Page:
Look at v. 9-10. I love how that’s phrased-because you have made the Lord your dwelling place. And I want you to go back to the beginning of the Psalm-v. 2. Did you notice what’s happening here? Who’s doing the talking? It’s the psalmist who’s written this. He’s saying these things so that he himself can hear them-and that’s so important. He’s telling himself-Hey listen up self, my refuge and my fortress is God in whom I trust. I’m not dwelling in my worry or my panic; it’s not me thinking I can figure this all out right now, it’s not me hoping for the best, or trying to ignore the news-or pretend this will all go away really soon. I will say of the Lord–v. 2. Don’t miss this concept-What you say to yourself matters! This is a biblical concept-it’s okay to talk to yourself. In fact, you have to talk to yourself. You have to silence your feelings which can be all over the place-up and down at any given moment of life. And instead you have to talk to yourself. At a time like this more than ever before-you have to speak to yourself the truth about who God is and how He is your shelter. I like what CJ Mahaney says-Cross Centered Life, 36-38. How about you? Are you listening to yourself and your feelings? Are you letting them take you on that emotional rollercoaster right now? Or are you talking to yourself? What you say to yourself matters! Are you speaking the truth? Are you doing what it says in v. 2?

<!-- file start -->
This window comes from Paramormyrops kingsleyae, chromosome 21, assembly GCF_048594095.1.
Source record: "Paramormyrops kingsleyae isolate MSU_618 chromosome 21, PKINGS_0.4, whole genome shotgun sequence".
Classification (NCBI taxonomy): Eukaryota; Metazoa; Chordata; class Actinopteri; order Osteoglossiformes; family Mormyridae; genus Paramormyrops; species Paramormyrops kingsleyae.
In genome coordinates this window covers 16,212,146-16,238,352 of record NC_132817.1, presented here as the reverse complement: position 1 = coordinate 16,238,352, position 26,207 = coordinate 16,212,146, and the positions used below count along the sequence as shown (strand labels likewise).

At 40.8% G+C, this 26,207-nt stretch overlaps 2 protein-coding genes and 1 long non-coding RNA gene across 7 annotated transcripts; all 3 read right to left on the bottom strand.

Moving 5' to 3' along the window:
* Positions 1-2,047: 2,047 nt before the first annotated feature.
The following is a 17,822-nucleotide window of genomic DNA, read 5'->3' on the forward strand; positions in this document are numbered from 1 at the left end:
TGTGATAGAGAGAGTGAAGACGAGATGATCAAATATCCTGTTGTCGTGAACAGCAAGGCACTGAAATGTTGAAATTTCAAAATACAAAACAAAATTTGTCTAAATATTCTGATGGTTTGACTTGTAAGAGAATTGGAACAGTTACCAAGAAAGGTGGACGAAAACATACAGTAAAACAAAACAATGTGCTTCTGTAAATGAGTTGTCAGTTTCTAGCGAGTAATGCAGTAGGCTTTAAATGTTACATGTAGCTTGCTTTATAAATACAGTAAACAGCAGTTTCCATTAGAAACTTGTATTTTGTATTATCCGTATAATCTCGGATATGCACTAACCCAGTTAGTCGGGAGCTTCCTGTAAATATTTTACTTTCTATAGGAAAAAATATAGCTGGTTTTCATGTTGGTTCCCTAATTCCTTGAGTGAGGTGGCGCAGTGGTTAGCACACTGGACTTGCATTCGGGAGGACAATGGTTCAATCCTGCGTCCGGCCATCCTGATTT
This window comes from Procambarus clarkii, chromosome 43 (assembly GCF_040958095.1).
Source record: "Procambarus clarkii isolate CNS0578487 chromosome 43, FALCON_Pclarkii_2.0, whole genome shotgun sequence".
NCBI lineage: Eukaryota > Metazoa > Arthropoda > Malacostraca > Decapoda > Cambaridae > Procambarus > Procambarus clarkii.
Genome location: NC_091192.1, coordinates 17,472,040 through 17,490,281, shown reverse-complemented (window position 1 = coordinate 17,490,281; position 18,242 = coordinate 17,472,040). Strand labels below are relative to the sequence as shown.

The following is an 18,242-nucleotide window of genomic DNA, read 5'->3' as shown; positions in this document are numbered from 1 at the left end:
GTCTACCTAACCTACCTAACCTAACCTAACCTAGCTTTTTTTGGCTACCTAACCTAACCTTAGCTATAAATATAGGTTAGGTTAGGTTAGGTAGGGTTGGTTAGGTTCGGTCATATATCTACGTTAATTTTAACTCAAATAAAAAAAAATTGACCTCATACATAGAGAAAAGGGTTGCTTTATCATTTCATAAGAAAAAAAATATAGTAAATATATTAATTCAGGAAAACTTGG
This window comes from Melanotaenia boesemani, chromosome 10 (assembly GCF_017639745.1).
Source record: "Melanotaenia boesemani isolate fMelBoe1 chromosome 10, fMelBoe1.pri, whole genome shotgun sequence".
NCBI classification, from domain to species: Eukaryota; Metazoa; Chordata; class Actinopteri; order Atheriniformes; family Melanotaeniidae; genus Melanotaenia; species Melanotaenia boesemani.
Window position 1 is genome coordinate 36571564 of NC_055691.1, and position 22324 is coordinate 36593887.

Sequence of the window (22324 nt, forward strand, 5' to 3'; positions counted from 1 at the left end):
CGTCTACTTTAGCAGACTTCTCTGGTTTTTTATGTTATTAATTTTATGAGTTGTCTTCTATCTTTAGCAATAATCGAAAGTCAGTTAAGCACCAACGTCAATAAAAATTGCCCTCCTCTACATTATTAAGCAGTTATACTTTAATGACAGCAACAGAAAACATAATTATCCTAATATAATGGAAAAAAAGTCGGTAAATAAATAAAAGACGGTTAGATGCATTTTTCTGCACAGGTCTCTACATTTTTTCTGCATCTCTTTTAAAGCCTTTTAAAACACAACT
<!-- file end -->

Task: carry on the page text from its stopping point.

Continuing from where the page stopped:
Have you caught how spatial this is? What this is all about is being in a relationship with Jesus-the Son of the Most High. Dwelling in Him is a spiritual reality that happens right now by faith. That you are trusting in Jesus to save you, that He was the One who came for you to live the perfect life you never could live and die the death that you deserved to pay for your sins-and once you trust in that truth-you’re eternally saved and become His. I like how Paul speaks the truth to himself in Gal 2:20. That’s the best talking to yourself you could ever do. Hey self-this is what’s true about me. This is who I am-my old self is crucified with Christ, and now my new self is letting Christ live in me. And who is Christ-the One who loved me and gave up His life for me. This verse perfectly captures the heart of the gospel. Have you trusted in it? Have you by faith trusted in Jesus to save you? We live in a crazy world right now-the future is uncertain-Jesus is our only true hope. He’s the only One we can shelter in both now for this life-and for all eternity! Speak this truth to yourself!